2017 Smart Fortwo Electric Driven: Bigger, Better, Slower


Those who enter the car market intending to go electric have more and better choices than ever, reducing the odds that they’ll just give up and buy a fuel-efficient, gasoline-powered model instead. But what about the other way around, the shopper who goes into the dealership expecting to buy a gas car and winds up choosing an EV? Will that ever happen?

Eco-minded city dwellers may be interested in the Smart Fortwo, a specific answer to the tiny question. There is nothing like it on U.S. roads today: two doors, two seats, three itty-bitty cylinders, and casting a shadow not much larger than a can of tuna. It looks so much like it should be electric that owners probably grow tired of telling people that, no, it does, in fact, burn gasoline. So it’s a neat reversal that those thinking about the latest Fortwo might find it worth waiting until spring and snatching up the new version of the battery-powered Smart, the Electric Drive, a name unfortunately shortened to ED.

Yes, the $35K Chevy Bolt is more of a car than any other affordable electric (our last roundup was back in 2014, in which the previous ED finished sixth of six), but hear us out. While the gas-burning Smart is certainly capable of long-distance travel, that isn’t what it’s designed for, and few use it that way. It is a city car. Smart estimates an EPA-rated range in the ED of 70 to 80 miles—a distance that for many drivers would be more than adequate for urban use. And it will be a major bargain when the rebate dust settles. Pricing isn’t finalized for the U.S., but the European ED costs about 15 percent less than the car it replaces, so we expect it to start at about $23,000 before any credits are factored in.

The new Electric Drive variant does everything the gas-powered coupe can do, except for restoring its driving range in a couple of minutes at a gas station. The onboard 7.2-kW charger—a significant improvement over the previous ED’s 3.3-kW unit—can replenish the 17.6-kWh lithium-ion battery pack from zero to 80 percent in 2.5 hours. That battery pack, designed by Smart and built by Daimler subsidiary Deutsche ACCUmotive, is the same capacity as before because increasing its size would raise the ED’s cost. The second-generation U.S.-market Fortwo saw a lot of beneficial updates for 2016 that transfer directly to the 2017 ED, most notably a real automatic transmission and 4.1 inches of additional width. This makes the Smart smoother to drive, a skosh roomier, and altogether more palatable. No longer does the driver rub shoulders with the passenger as if they were crammed into coach-class airplane seats; there’s even a center armrest that’s wide enough to share. The cabin is sufficiently airy that you’ll forget there are only a few inches of car behind the driver’s seat until you head-check for a lane change, when you’ll remember that you don’t need a lot of checks because the visibility and mirror positioning give great views from all angles.

The ED’s interior and exterior dimensions are identical to those of its gas cousin. The liquid-cooled battery pack occupies the space under the seats that is vacated by the 8.7-gallon gas tank, and the air-cooled motor sits right on top of the 9.34:1 direct-drive to the rear axle, where the three-banger usually lives. The one-speed transmission and 80-hp electric motor take smoothness to another (Smart) level, and there’s plenty of low-end grunt (118 lb-ft) to keep up in city traffic. We expect the dash to 60 mph will take more than 11 seconds. Yes, that’s slower than the old car—which did the deed in 9.8 seconds in the aforementioned comparison test—and slower than most of the EV field; the new-generation body imposes a substantial weight gain.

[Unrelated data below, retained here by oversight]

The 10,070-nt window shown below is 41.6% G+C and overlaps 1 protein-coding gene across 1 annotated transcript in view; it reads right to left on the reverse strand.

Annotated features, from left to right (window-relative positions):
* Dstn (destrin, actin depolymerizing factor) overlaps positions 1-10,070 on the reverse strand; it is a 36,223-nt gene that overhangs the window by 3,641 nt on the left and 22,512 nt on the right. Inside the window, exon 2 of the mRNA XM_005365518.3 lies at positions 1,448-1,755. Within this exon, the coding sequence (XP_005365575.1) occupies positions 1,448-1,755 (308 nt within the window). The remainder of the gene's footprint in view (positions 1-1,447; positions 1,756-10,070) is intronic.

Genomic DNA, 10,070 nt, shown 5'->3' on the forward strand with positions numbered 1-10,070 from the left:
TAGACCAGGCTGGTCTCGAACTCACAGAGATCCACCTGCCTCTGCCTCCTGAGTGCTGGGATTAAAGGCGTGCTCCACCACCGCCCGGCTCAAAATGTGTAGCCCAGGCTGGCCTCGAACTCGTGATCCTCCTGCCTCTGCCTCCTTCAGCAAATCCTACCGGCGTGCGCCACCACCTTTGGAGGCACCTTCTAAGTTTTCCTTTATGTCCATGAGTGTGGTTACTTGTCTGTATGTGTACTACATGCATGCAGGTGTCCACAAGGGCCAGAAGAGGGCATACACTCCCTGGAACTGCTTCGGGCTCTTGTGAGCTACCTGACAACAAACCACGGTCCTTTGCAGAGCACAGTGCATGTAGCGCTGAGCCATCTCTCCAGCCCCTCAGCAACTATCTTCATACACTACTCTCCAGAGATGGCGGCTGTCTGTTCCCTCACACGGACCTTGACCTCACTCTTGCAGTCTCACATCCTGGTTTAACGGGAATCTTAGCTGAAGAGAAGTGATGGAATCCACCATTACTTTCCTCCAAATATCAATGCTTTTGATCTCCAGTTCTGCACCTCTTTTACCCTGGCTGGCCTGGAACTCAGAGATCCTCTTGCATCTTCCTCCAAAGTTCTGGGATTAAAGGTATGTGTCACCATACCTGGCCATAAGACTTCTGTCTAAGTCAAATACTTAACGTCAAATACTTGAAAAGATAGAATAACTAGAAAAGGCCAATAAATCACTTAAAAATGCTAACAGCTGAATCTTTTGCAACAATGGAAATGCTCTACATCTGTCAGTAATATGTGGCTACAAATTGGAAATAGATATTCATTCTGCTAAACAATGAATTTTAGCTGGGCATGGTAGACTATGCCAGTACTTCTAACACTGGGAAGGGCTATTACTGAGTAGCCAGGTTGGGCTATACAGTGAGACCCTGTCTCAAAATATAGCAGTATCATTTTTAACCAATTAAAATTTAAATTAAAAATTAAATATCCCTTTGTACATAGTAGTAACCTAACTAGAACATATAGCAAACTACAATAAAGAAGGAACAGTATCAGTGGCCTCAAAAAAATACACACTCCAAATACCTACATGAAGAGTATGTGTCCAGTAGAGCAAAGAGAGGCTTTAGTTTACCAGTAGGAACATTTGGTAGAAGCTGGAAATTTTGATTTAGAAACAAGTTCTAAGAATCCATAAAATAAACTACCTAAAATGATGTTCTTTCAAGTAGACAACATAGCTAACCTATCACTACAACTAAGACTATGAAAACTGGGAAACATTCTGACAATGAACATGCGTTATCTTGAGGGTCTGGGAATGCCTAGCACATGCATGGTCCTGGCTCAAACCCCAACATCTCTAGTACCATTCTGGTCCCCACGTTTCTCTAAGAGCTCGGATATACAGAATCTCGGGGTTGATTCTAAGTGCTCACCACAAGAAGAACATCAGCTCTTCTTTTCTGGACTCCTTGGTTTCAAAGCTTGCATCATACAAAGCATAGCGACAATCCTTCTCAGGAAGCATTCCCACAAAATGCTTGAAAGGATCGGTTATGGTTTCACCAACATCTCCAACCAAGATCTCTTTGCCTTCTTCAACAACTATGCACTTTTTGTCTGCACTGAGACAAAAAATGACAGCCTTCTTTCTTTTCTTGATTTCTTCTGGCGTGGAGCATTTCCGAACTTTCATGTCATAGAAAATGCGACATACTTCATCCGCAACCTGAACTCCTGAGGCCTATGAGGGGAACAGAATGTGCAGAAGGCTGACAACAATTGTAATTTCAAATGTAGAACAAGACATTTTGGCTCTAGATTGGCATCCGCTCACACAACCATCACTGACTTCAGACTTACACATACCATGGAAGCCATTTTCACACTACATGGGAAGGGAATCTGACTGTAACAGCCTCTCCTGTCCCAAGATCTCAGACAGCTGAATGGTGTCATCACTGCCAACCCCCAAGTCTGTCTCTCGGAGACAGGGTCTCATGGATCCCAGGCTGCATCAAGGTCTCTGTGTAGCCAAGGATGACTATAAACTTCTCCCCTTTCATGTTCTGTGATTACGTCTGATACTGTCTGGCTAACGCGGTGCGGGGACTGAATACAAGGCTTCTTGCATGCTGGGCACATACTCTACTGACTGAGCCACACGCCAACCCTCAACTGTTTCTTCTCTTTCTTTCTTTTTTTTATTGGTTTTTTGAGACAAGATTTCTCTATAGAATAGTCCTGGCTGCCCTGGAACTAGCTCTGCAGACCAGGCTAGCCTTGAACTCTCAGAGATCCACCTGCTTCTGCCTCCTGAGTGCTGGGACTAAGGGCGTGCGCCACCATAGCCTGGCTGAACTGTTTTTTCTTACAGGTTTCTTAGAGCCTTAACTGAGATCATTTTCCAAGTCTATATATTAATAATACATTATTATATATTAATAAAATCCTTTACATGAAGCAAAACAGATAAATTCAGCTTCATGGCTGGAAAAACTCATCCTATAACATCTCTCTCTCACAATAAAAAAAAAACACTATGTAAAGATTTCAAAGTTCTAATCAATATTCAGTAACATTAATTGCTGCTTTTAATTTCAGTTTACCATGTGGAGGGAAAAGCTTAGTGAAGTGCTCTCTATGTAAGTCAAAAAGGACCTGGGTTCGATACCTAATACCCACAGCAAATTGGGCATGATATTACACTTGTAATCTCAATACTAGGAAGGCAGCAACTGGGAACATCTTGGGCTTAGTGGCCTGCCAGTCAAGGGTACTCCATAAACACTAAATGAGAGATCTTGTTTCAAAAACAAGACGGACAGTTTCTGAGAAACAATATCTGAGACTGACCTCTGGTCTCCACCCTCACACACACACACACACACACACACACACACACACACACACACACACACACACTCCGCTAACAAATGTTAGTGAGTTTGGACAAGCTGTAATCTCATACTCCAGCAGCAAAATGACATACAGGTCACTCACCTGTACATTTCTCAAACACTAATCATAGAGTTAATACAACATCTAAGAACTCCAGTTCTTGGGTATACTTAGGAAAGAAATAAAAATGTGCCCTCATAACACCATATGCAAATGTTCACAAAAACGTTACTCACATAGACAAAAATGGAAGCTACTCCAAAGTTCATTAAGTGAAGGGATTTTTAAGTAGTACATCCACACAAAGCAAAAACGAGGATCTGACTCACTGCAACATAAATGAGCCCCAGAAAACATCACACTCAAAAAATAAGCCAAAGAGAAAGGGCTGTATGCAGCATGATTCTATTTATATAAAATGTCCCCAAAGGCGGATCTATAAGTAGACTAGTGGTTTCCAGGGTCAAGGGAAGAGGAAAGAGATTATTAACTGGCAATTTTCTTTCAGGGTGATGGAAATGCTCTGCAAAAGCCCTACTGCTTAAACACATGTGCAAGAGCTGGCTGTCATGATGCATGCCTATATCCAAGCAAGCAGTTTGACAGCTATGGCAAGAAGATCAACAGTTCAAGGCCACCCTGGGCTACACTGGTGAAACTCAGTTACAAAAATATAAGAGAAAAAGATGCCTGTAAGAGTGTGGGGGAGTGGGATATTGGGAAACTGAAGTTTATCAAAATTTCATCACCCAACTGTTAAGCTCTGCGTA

Stability at highway speeds, which was questionable in the previous Smart, is now downright sedanlike. The added width helps, and there’s also crosswind-assist technology that manages the electrically assisted power steering to counteract actual winds or even Bernoulli’s principle when 18-wheelers in the adjacent lane suck cars toward their trailers. Those trucks are as likely to pass you in a Smart ED as you are to pass them; it’s limited to 81 mph, although we saw an indicated 85 mph on our drive.

Rear-drive balance notwithstanding, this is no dynamic powerhouse. The steering is feathery, especially when exploiting the 22.8-foot turning circle with impromptu two-lane U-turns. Our biggest gripe is the car’s lazy regenerative braking—no one-pedal driving here—that is abruptly cut off by the friction brakes. (Note that we didn’t use the word blended.) A little more seat time and we might acclimate to it, but it’s far from ideal. The seats themselves are plenty comfortable for short jaunts across town, and there’s just enough room behind them for groceries. If you’re in a pinch for space, the passenger seat folds flat to make room for an IKEA flat pack, so long as you’re not too ambitious.

The ED, despite its unfortunate name, checks all the boxes a city-based electric car should to be competitive in the growing crop of EVs. And the 2017 Smart ED makes a handy tape measure for the advancement of electric-car tech: The original one we tested in 2011 needed 23.4 seconds to get to 60 mph, topped out at 63 mph, and leased for $599 a month. Now, it has evolved into the one EV that’s based on a gas-powered car that turns out to be the better choice, so long as you’re coming at it from a dedicated urban-use perspective.

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